Results Serum MDA level in patients with bladder cancer [0,86 (0,78-1,05) μmol/L] was significantly higher than the serum MDA level in control group [0,70 (0,69-0,72) μmol/L] (p<0,001). Serum MDA level in Ta group [0,73 (0,70-1,05) μmol/L], T1 group [0,85 (0,80-1,12) μmol/L] and in T2-T4 group [0,91 (0,84-1,04) μmol/L] was significantly higher than the serum MDA level in control group [0,70 (0,69-0,72) μmol/L] (p <0,01). MDA level in T1 and T2-T4 group was significantly higher than the MDA level in Ta group (p<0,01). No significant difference was observed in MDA level between T1 and T2-T4 group (p=NS). A statistically significant positive correlation was found between tumor size and serum MDA level in patients with bladder cancer (rho = 0.254 p <0.01).

Conclusion The results of the present study suggest that MDA serum level might play a significant role as a biomarker in the diagnosis of bladder cancer, as well as in the monitoring of its progression.


Cardiac abnormalities are frequently reported in acute subarachnoid hemorrhage (SAH) patients. However, frank ST-elevation and myocardial dysfunction mimicking acute coronary syndrome is a rare occurrence. Systemic and local catecholamine release mediate myocardial injury and may explain raised troponin levels, concordant regional wall motion abnormalities and systolic dysfunction. These findings can pose a significant problem in the acute setting where “time-is-muscle” paradigm can rush clinicians towards a “rule - in” diagnosis of acute myocardial infarction.

We present the case of a 60-year-old male who presented to a regional emergency department with loss of consciousness, chest pain and headache. His ECG showed ST-elevation in precordial leads with corresponding region wall motion abnormalities and dynamically elevated troponin levels which supported a diagnosis of acute myocardial infarction. Percutaneous coronary intervention was attempted but found no hemodynamically significant lesions and the patient was managed conservatively with antithrombotic treatment. Further work-up for his headache led to the diagnosis of aneurysmal SAH and subsequent endovascular coiling. The patient was discharged with a good clinical outcome. We discuss the potential catastrophic consequences of interpreting neurologic myocardial stunning as STEMI. Use of potent antithrombotic therapies, like bridging thrombolysis, in this setting can lead to dismal consequences. Clinical history should still be carefully obtained in the acute setting in this era of sensitive biomarkers.


Introduction: Studies regarding antibiotics administration during pregnancy and atopic dermatitis (AD) in children are only few. In this context, the objective of our study was to investigate the potential association between the timing of intrauterine exposure to antibiotics or prenatal antibiotic administration in general and AD occurrence in children.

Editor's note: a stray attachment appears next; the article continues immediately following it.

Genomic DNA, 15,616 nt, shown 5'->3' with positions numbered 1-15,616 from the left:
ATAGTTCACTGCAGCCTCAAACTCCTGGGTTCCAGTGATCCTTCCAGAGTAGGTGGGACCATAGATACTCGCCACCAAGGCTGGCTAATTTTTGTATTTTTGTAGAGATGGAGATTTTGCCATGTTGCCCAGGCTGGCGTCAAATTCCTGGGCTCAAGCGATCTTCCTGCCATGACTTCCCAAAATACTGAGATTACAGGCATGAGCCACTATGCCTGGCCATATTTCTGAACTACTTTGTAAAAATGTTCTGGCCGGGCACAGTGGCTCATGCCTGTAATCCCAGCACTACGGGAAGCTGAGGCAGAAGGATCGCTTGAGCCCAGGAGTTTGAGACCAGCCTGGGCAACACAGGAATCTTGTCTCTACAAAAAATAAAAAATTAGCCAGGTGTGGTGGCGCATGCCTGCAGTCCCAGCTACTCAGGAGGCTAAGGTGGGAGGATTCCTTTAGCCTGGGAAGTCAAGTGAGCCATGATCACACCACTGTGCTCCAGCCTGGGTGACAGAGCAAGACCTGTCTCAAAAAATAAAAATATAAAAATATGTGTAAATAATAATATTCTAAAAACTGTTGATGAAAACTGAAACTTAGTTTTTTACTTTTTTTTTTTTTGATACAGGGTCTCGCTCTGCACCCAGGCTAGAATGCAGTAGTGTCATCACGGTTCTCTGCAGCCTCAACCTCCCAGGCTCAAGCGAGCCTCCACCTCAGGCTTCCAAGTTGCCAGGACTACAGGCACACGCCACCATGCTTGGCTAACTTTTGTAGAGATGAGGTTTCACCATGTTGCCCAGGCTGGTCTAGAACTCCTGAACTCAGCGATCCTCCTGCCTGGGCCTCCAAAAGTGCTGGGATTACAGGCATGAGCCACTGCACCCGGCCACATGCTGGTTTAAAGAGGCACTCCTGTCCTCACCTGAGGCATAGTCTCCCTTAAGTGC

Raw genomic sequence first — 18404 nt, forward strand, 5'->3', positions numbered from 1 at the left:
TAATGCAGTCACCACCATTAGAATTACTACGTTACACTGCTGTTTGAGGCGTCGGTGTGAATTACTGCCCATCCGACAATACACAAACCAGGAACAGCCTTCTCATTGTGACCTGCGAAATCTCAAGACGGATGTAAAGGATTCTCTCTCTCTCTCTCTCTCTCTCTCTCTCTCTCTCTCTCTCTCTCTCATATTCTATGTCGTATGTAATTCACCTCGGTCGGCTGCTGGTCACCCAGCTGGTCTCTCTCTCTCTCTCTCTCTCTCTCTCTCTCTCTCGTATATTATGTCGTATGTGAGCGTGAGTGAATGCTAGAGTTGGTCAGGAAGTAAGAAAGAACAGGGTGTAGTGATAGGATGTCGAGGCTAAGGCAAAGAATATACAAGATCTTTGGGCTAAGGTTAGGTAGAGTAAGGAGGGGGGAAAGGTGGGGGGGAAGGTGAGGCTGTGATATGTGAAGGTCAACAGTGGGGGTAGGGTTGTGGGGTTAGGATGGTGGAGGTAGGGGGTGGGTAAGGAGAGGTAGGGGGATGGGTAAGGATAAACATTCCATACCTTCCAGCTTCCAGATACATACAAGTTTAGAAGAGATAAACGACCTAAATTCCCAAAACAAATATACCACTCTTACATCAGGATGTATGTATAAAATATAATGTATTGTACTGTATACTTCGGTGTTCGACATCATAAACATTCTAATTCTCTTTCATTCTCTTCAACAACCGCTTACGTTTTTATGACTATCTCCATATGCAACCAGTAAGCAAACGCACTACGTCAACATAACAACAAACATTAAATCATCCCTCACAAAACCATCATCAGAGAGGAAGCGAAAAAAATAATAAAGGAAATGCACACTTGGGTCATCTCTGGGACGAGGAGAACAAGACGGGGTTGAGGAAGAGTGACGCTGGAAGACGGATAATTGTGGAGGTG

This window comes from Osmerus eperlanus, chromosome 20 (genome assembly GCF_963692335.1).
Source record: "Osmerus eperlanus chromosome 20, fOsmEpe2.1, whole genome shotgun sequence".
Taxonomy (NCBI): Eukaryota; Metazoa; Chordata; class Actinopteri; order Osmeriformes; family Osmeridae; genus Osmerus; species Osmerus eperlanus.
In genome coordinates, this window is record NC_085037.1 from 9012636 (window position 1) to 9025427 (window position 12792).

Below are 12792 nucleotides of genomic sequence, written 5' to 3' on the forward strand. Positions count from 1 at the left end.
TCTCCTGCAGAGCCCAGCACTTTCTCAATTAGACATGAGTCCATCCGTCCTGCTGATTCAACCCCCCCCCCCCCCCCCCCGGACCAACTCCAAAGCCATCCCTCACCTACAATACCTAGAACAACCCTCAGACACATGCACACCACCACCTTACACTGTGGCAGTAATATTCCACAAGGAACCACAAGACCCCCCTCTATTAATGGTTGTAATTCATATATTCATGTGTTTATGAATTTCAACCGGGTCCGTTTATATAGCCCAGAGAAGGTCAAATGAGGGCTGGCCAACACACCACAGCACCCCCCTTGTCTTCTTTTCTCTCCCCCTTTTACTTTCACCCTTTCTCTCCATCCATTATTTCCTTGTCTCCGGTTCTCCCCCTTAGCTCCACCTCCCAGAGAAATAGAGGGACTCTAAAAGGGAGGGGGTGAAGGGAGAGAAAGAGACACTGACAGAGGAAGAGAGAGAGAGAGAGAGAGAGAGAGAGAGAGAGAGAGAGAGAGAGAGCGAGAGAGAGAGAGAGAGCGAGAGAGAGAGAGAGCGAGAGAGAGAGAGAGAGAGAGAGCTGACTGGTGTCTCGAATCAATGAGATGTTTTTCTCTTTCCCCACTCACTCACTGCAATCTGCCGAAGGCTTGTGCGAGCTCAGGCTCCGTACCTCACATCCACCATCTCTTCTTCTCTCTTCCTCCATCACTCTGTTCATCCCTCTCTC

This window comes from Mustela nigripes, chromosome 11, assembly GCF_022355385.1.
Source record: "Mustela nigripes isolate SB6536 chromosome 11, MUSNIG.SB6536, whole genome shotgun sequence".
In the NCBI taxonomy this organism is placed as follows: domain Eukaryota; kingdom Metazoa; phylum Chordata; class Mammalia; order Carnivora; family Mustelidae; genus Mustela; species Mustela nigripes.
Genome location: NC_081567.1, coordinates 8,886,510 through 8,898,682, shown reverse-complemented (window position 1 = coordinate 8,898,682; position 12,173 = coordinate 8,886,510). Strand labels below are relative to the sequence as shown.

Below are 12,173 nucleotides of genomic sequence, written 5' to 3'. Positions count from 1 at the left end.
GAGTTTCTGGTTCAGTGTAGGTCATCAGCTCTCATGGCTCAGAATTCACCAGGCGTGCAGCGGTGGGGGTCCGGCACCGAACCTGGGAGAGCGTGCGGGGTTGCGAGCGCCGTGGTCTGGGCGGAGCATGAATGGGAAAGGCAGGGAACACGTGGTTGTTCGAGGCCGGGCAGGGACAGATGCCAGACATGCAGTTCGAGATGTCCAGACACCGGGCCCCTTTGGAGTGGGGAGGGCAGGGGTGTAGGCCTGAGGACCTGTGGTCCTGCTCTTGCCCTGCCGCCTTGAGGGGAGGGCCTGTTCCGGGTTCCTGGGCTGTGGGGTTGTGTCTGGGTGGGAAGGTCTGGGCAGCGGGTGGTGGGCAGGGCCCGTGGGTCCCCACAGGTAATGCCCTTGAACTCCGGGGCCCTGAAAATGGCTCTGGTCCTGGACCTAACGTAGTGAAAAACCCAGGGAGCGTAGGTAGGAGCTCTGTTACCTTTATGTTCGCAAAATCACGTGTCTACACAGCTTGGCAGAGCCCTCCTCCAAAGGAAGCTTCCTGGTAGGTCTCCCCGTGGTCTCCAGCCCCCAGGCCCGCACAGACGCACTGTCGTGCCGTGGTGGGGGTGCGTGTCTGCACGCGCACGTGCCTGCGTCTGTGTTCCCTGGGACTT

Methods: This was a cross-sectional study in 1046 subjects. The exposure to antibiotics during pregnancy was initially evaluated using simple logistic regressions. Then, each period of antibiotics administration was adjusted with the other periods of antibiotics exposure (model 1) and with the other variables associated with AD in our database (model 2).

Results: In simple logistic regression analysis, the administration of antibiotics during pregnancy, as a whole period, presented a trend of association with AD (OR = 1.28, %CI: 0.99 – 1.65). When we analyzed antibiotic administration during each trimester of pregnancy, only antibiotherapy during the 3rd trimester was associated with AD (OR = 2.94, %CI: 1.21 – 7.12). After adjusting with all the other important risk factors associated with AD in the database, antibiotics administration during the 3rd trimester of pregnancy was still independently associated with AD (OR=2.64, %CI: 1.01 – 6.91).

Conclusion: Antibiotic administration during the 3rd trimester of pregnancy was independently associated with AD in children.


Sufficient caloric intake is important to maintain the balanced health status, especially during the period of aging, as aging and sickness share paths. Maintaining adequate nutritional balance is the best preventive measure to counteract the risk of malnutrition. There are several causes for malnutrition in elderly people, and some techniques like anthropometric measurements, laboratory and clinical parameters could help to diagnose malnutrition in these patients. The use of a simple validated questionnaire called the ‘Mini Nutritional Assessment’ measures the nutritional status of elderly patients. In this review, we discuss about the malnutrition in elderly people with and without a known cause and we present some of nutritional intervention. There are promising strategies that help overcoming malnutrition.